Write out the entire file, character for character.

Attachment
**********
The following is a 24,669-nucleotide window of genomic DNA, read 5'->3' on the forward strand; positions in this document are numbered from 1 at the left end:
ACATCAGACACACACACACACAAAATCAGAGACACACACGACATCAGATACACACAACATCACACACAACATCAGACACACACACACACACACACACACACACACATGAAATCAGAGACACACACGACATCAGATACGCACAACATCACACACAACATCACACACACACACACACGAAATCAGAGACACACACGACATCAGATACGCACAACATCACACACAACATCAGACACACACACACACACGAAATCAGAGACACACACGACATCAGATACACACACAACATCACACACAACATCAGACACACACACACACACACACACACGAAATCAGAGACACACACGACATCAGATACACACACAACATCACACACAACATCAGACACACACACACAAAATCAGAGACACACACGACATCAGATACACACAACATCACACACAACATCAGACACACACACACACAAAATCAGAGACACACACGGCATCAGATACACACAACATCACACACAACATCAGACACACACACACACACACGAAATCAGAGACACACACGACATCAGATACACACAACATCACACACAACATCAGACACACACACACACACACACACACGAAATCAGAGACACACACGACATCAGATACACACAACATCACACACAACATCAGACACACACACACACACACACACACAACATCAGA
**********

The following is a 24,669-nucleotide window of genomic DNA, read 5'->3' on the forward strand; positions in this document are numbered from 1 at the left end:
ACATCAGACACACACACACACAAAATCAGAGACACACACGACATCAGATACACACAACATCACACACAACATCAGACACACACACACACACACACACACACACACATGAAATCAGAGACACACACGACATCAGATACGCACAACATCACACACAACATCACACACACACACACACGAAATCAGAGACACACACGACATCAGATACGCACAACATCACACACAACATCAGACACACACACACACACGAAATCAGAGACACACACGACATCAGATACACACACAACATCACACACAACATCAGACACACACACACACACACACACACGAAATCAGAGACACACACGACATCAGATACACACACAACATCACACACAACATCAGACACACACACACAAAATCAGAGACACACACGACATCAGATACACACAACATCACACACAACATCAGACACACACACACACAAAATCAGAGACACACACGGCATCAGATACACACAACATCACACACAACATCAGACACACACACACACACACGAAATCAGAGACACACACGACATCAGATACACACAACATCACACACAACATCAGACACACACACACACACACACACACGAAATCAGAGACACACACGACATCAGATACACACAACATCACACACAACATCAGACACACACACACACACACACACACAACATCAGA